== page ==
[2] Wallace (1969, 482) writes: ”Obviously Paul’s usage of μὴ γένοιτο [by no means] is not the same as Luke’s. Here it indicates, as it usually does, his repulsion at the thought that someone might infer an erroneous conclusion from the previous argument.” Greek instructors love this phrase (μὴ γένοιτο) because it is an example of the rare optative mood not readily found in English.

[3] The “we” here makes an important point. Christians are to pursue holiness; holiness is not a requirement that we impose on others. Requiring others to pursue holiness leaves us open to the charge of being judgmental cited earlier.

REFERENCES

Haas, Guenther H. 2004. “Calvin’s Ethics.” In The Cambridge Companion to John Calvin, 93–105. Edited by Donald K. McKim. New York: Cambridge University Press.

Kinnaman, David with Gabe Lyons. 2007. UnChristian: What a New Generation Really Thinks About Christianity…and Why It Matters. Grand Rapids: BakerBooks.

Wallace, Daniel B. 1996. Greek Grammar Beyond the Basics: An Exegetical Syntax of the New Testament. Grand Rapids: Zondervan.

White, James Emery. 2004. Serious Times: Making Your Life Matter in an Urgent Day. Downers Grove: InterVarsity Press.

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Prune, Intensify, and Apply

Life_in_Tension_web“You have heard that it was said, You shall not commit adultery. But I say to you that
everyone who looks at a woman with lustful intent has already committed adultery with her in his heart.
If your right eye causes you to sin, tear it out and throw it away. For it is better that
you lose one of your members than that your whole body be thrown into hell.” (Matt 5:27-29 ESV)

By Stephen W. Hiemstra

When Jesus says “Blessed are the pure in heart”, three actions come into view: to prune, to intensify, and to apply.

Prune. Jesus says later in the sermon on the mount: “If your right eye causes you to sin, tear it out and throw it away.” (Matt 5:29) In case you are hard of hearing, he repeats the idea again in the next verse: “And if your right hand causes you to sin, cut it off and throw it away.” (Matt. 5:30 ESV). Pruning consists of removing the sin from your life.

Jesus is serious about pursuing holiness and he assumes that it is hard work. Think about the analogies that he employs—tear out your eye, cut off your hand. These are not easy actions to take. Eyes and hands are part of the body—parts of us. Still, when our lives are threatened, amputation is a acceptable option. If sin were no big deal, the analogy might have been to trim your nails or cut your hair.

Intensify. Jesus does not water down the requirements of the Mosaic law, he intensifies it. In his comments about adultery, he discounts the actual commission of the the act and focuses on the corruption of the heart. The sin begins, not with the act, but with a lustful look or intent. Billy Graham reminds us:

“What does this word adultery mean? It is derived from the same Latin root from which we get our word adulterate which means’corrupt; to make impure or to weaken.” (Graham 1955, 78).

If sin begins in the heart, then purity of heart is an absolute necessity in pursuing holiness, but more is required. We must not only avoid sin, we must focus our desires on Christ. The Apostle Paul writes:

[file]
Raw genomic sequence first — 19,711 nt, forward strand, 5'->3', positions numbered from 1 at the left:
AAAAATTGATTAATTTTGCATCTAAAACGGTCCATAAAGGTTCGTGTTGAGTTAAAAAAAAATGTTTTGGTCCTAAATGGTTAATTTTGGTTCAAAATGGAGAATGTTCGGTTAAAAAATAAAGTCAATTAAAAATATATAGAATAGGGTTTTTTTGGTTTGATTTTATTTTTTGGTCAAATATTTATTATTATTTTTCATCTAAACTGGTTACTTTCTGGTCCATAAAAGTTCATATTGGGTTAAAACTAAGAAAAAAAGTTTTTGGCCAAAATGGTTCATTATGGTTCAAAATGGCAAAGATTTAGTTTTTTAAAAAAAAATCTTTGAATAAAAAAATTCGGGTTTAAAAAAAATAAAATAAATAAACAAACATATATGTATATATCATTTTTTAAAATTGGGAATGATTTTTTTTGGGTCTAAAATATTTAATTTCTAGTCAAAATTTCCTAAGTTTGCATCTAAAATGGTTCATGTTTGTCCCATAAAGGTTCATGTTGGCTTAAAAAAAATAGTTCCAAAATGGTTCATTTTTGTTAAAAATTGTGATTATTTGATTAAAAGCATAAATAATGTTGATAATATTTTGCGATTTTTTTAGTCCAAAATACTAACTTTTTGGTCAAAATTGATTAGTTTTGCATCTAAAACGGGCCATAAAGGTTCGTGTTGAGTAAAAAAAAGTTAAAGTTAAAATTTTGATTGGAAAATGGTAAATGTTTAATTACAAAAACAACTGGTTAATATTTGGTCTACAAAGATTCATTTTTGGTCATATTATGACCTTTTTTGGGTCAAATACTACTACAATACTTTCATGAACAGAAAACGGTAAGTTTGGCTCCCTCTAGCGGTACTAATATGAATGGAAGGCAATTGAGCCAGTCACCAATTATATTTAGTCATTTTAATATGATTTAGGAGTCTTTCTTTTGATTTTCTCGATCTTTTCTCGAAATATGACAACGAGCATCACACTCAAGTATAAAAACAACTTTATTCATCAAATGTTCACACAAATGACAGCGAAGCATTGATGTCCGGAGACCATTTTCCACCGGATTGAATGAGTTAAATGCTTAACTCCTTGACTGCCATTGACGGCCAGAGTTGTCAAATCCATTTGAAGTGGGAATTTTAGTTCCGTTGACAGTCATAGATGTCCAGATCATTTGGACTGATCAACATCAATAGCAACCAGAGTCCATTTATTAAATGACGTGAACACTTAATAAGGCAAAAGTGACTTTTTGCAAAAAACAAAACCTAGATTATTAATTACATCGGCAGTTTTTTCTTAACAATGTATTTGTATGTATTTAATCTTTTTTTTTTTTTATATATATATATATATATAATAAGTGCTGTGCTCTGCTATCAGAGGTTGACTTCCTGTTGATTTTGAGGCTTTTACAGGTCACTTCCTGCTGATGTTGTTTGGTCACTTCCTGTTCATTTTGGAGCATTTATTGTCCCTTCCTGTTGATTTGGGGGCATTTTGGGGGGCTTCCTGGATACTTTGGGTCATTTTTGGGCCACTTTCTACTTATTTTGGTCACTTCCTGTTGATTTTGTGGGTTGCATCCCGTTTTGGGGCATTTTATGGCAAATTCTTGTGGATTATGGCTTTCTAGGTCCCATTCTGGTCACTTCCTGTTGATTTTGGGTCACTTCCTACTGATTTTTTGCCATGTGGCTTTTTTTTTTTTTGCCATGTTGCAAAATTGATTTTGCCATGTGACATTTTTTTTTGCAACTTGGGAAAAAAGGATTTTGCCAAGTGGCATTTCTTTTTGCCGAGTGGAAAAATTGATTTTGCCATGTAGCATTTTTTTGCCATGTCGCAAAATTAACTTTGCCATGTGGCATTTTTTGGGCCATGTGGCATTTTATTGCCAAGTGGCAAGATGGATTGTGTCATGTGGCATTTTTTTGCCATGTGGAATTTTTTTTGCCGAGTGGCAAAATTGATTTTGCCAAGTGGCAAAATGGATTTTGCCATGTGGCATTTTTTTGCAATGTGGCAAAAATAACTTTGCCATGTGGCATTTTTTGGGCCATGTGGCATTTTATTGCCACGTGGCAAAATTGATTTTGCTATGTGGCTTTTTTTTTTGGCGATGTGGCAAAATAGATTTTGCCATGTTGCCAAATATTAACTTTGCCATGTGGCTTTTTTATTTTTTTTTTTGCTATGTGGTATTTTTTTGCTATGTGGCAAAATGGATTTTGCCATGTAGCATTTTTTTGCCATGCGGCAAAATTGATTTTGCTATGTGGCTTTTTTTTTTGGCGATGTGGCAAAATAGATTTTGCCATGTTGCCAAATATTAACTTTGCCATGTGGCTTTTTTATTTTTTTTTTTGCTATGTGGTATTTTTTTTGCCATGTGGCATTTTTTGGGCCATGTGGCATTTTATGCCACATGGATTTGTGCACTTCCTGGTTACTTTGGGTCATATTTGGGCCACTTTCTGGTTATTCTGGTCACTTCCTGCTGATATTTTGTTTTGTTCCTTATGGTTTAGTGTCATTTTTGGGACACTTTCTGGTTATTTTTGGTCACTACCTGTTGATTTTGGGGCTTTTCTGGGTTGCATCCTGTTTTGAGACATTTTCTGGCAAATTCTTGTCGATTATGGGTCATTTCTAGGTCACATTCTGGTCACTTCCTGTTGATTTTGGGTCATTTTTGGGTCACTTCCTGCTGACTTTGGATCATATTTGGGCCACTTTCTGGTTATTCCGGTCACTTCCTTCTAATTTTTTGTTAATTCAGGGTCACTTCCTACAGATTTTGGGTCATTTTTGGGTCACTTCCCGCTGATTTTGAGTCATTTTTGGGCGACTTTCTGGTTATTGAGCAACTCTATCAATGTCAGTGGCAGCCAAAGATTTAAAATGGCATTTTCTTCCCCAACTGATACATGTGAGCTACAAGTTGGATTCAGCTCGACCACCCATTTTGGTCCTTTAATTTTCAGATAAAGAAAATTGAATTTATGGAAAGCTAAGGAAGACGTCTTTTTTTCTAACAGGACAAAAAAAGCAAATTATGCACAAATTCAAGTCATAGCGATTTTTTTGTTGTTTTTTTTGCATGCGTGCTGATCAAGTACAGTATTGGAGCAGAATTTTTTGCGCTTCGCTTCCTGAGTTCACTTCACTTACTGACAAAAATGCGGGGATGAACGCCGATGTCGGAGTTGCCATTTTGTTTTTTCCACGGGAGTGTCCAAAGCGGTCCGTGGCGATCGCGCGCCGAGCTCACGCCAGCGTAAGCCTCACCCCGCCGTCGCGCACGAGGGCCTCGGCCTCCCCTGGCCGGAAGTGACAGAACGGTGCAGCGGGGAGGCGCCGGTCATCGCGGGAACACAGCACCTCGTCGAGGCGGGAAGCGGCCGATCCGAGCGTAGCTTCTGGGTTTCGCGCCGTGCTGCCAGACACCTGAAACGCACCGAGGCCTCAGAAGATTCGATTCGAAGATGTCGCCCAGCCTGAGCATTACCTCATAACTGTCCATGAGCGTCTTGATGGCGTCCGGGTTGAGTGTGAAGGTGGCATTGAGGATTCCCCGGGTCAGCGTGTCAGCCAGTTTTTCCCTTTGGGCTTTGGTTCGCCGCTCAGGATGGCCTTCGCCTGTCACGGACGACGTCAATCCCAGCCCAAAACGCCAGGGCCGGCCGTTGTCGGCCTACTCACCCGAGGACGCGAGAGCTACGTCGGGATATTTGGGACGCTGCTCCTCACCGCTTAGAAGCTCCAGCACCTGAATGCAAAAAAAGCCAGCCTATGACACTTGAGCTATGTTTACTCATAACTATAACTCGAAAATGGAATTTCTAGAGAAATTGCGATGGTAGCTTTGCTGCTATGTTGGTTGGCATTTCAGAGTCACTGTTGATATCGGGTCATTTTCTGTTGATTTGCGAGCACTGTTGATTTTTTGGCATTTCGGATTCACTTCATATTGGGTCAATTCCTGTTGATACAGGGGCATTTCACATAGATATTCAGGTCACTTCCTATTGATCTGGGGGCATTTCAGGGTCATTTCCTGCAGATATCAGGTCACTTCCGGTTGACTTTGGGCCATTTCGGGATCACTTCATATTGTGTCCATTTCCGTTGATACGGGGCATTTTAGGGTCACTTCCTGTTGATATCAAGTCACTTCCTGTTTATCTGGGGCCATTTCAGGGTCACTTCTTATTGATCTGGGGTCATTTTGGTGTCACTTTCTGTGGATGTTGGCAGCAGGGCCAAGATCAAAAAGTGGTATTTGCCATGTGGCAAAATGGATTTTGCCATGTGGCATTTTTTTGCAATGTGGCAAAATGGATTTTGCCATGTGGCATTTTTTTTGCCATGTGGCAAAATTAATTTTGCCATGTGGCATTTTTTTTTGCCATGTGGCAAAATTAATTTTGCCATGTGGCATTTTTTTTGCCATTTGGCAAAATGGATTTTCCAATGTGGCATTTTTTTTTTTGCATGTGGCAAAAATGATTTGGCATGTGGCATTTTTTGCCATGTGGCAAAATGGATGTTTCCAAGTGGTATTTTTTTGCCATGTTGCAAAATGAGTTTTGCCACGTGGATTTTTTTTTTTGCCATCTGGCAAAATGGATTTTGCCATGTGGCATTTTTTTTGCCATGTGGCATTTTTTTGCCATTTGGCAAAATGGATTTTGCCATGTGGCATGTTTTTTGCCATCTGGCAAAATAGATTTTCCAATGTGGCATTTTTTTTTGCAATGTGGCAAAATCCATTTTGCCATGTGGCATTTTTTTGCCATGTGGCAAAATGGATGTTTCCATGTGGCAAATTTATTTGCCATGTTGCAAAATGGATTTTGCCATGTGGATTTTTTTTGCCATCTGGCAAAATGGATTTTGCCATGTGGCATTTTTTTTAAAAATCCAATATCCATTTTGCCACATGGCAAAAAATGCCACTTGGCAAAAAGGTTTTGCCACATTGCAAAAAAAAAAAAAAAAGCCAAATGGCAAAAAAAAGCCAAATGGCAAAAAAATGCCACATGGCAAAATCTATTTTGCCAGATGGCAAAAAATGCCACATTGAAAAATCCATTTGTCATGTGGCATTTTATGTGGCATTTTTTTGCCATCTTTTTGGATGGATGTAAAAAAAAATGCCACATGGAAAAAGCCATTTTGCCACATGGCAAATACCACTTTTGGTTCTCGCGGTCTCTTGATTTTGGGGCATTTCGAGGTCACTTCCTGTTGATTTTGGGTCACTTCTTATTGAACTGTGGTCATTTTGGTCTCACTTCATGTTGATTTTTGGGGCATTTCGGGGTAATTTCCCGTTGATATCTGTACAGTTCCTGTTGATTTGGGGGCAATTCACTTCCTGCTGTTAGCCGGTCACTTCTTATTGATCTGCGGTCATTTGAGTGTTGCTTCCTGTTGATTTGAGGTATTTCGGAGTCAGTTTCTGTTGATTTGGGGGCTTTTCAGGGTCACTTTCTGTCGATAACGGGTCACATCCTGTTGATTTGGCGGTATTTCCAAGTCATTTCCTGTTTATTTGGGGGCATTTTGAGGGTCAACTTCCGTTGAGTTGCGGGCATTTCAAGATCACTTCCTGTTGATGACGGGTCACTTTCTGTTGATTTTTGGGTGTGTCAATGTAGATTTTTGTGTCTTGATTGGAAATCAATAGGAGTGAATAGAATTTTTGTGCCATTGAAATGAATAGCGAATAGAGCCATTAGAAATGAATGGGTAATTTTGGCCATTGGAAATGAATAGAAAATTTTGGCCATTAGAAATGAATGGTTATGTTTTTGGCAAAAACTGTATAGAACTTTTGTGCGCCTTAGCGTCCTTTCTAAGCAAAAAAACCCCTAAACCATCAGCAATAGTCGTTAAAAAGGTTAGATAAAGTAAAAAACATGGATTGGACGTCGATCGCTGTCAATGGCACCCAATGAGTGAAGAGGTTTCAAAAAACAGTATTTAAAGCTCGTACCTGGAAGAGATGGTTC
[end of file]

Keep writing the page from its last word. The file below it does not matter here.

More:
“But that is not the way you learned Christ!–assuming that you have heard about him and were taught in him, as the truth is in Jesus, to put off your old self, which belongs to your former manner of life and is corrupt through deceitful desires, and to be renewed in the spirit of your minds, and to put on the new self, created after the likeness of God in true righteousness and holiness.” (Eph 4:20-24 ESV)

We must actually practice godliness [1]. Paul admonishes Timothy to “train yourself for godliness” (1 Tim. 4:7 ESV) and so must we.

Apply. If the heart and mind both make us a unified person, then all of us is affected when we pursue holiness and practice godliness. In the Hebrew mindset it makes no sense to talk about faith being separated from action. When James, the brother of Jesus, writes:

“But be doers of the word, and not hearers only, deceiving yourselves. For if anyone is a hearer of the word and not a doer, he is like a man who looks intently at his natural face in a mirror. For he looks at himself and goes away and at once forgets what he was like. But the one who looks into the perfect law, the law of liberty, and perseveres, being no hearer who forgets but a doer who acts, he will be blessed in his doing.” (James 1:22-25 ESV)

James would almost certainly share Jesus’ assumption that unity of person implies unity of faith and action. In fact, one meaure of sin in this context would precisely be the amount of sunshine between what we say and what we do. After all, Jesus was the first one to use the word, hypocrite, to mean two-faced—saying one thing and doing another [2]. Prior to Jesus, an hypocrite was an actor on the Greek stage.

This unity of faith and action reflects the unity of our Triune God whose love is simply a reflection of his person [3].

So we must prune, intensify, and apply if we are to be pure in heart and see God.

 

[1] Bridges (1996a, 7) writes: “The Pursuit of Holiness [also a book title] dealt largely with putting off the old self—dealing with sin in our lives. The Practice of Godliness [also another title] focuses on putting on the new self—growing in Christian character.

[2] “Woe to you, scribes and Pharisees, hypocrites! For you clean the outside of the cup and the plate, but inside they are full of greed and self-indulgence.” (Matt. 23:25 ESV)

[3] “Hear, O Israel: The LORD our God, the LORD is one. You shall love the LORD your God with all your heart and with all your soul and with all your might.” (Deut. 6:4-5 ESV)

REFERENCES

Bridges, Jerry. 1996a. The Practice of Godliness. Colorado Springs: NavPress.

Bridges, Jerry. 1996b. The Pursuit of Holiness. Colorado Springs: NavPress.

Graham, Billy. 1955. The Secret of Happiness. Garden City, NY: Doubleday and Company, Inc.